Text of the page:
Ive had this book on my shelf since a teen and it still remains one of my favourites.
The Plot: This is Victoria Beckham's autobiography - and goodness knows she's had quite a life since this book was published in the early 00's! The Good or Bad: Although embarassing to admit it's your book of the week, I would seriously recommend this book to anyone who has even a passing interest in Victoria Beckham or the Spice Girls.
In fact the whole Spice girls thing seems a very small part of the book. Victoria was never my favourite Spice Girl, if fact I don't know anyone who liked Posh spice best and she writes that she knew this and that must have been a hard thing to come to terms with.
I am not a big fan at all of Victoria Beckham but we, my daughter and I, we loved the Spice Girls when she was little so the part about the band was interesting to read. I do like her a bit more now that I've read this book.
It was then that I looked for more Spice Girl biographies on amazon, and found Learning to Fly. Victoria differs more from Geri and Mel B than they do from each other. She was also in a totally different place in her life at the time, finding a (presumably) happy marriage, and having children while Geri and Mel B were still working through their own issues with abusive relationships and eating disorders.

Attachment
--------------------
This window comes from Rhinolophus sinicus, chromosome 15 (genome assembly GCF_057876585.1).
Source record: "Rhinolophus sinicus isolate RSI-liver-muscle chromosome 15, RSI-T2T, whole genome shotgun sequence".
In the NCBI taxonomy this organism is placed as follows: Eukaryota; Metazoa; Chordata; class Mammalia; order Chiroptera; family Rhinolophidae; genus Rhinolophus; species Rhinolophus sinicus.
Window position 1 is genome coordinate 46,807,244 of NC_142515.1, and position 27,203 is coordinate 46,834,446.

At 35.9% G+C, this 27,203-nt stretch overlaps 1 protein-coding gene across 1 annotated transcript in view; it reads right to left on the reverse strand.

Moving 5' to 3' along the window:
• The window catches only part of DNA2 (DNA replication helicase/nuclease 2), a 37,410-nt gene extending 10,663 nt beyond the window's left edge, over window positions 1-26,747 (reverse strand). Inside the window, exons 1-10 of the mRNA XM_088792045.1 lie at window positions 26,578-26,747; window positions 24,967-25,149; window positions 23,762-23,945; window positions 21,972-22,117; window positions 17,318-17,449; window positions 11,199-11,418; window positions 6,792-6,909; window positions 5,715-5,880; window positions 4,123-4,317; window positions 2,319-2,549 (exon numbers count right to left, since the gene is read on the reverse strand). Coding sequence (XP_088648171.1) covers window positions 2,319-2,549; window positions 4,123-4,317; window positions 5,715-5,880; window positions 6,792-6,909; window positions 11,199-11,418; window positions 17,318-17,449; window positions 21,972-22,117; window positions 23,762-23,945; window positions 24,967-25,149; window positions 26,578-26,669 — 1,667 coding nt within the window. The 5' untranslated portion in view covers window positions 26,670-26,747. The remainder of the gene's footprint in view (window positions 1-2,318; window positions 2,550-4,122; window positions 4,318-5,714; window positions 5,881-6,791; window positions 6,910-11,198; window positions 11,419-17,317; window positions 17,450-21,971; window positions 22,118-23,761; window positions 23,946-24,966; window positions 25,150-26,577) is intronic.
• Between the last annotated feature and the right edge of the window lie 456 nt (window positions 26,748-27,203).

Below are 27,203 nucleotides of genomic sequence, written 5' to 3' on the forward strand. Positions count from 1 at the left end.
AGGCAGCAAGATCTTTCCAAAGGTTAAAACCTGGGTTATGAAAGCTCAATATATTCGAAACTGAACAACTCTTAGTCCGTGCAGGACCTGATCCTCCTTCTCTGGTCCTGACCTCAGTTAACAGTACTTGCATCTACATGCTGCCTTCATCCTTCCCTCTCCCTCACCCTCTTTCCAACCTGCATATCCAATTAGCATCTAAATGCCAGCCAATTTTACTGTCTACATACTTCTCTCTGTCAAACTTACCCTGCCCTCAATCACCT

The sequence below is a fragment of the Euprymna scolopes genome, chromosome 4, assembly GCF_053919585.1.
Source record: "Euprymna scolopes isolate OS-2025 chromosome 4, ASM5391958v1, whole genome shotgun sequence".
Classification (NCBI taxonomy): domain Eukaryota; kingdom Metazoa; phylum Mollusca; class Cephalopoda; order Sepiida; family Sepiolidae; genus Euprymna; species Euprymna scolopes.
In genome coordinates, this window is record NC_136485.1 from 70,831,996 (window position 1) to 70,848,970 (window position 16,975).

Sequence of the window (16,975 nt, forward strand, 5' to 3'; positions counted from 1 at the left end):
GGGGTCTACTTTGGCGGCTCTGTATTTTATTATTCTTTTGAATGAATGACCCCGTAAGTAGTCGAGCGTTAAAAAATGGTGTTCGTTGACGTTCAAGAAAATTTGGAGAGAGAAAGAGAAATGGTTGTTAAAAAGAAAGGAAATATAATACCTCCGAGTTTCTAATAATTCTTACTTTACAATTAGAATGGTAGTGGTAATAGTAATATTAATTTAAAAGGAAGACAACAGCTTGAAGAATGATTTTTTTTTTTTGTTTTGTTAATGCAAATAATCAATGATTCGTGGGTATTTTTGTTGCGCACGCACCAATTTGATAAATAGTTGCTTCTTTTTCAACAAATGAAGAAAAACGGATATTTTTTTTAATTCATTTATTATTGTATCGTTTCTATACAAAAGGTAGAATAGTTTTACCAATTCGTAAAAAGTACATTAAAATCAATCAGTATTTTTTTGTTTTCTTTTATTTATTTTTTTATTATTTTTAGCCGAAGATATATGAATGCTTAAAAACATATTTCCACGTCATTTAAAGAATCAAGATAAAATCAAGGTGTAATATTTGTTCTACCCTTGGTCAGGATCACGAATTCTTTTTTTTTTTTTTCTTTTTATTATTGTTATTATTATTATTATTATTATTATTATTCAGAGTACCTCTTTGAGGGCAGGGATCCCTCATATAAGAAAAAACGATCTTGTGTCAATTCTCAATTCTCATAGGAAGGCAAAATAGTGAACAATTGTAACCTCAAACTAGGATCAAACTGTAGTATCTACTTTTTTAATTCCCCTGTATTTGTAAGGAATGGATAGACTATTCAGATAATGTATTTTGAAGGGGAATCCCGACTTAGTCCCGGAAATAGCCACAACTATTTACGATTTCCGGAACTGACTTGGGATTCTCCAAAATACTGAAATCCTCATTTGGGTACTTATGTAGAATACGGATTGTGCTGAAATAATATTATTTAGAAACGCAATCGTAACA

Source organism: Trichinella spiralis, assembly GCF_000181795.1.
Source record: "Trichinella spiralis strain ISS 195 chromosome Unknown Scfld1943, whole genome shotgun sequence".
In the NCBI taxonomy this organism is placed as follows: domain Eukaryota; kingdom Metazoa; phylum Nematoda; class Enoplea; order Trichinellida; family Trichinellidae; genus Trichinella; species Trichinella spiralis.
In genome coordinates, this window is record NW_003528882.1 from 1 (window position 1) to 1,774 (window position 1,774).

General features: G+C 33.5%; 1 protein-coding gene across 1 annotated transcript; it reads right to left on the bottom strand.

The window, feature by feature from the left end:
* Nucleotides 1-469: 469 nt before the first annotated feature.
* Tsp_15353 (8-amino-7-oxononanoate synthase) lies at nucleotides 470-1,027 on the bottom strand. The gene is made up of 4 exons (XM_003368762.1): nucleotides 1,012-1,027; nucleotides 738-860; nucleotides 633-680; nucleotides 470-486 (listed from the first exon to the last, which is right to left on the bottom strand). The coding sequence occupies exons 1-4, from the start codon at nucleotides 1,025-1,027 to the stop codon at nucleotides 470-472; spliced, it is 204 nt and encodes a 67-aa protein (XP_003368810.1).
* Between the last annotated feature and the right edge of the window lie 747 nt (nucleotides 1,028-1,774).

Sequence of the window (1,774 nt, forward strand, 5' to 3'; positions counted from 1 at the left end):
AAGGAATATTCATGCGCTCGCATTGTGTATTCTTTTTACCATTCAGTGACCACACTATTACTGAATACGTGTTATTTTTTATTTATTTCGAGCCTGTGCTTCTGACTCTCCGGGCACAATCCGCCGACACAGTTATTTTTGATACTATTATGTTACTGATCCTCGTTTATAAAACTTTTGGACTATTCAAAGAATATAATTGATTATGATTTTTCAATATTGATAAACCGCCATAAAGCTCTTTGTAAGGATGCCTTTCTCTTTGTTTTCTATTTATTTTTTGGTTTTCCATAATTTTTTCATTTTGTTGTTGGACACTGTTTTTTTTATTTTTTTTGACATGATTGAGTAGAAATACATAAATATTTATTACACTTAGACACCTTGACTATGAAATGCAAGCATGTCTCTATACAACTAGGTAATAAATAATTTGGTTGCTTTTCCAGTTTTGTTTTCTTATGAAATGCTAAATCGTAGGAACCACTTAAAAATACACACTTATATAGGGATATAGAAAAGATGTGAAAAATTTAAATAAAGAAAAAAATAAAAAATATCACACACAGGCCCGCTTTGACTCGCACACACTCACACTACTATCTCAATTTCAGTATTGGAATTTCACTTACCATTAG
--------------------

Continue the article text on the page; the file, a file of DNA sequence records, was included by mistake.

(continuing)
I don't follow the lives of celebrities like they're the only thing in the world that matters but I do enjoy autobiographies (usually of comedians or athletes I admire the work of) so when I saw this for 50p in my local charity shop I figured it was worth a pick up.
Like most people who read this book, I grew up with the Spice Girls and was on a kick of reading musician/band memoirs and such -- Victoria's book had higher reviews than most so I picked it up.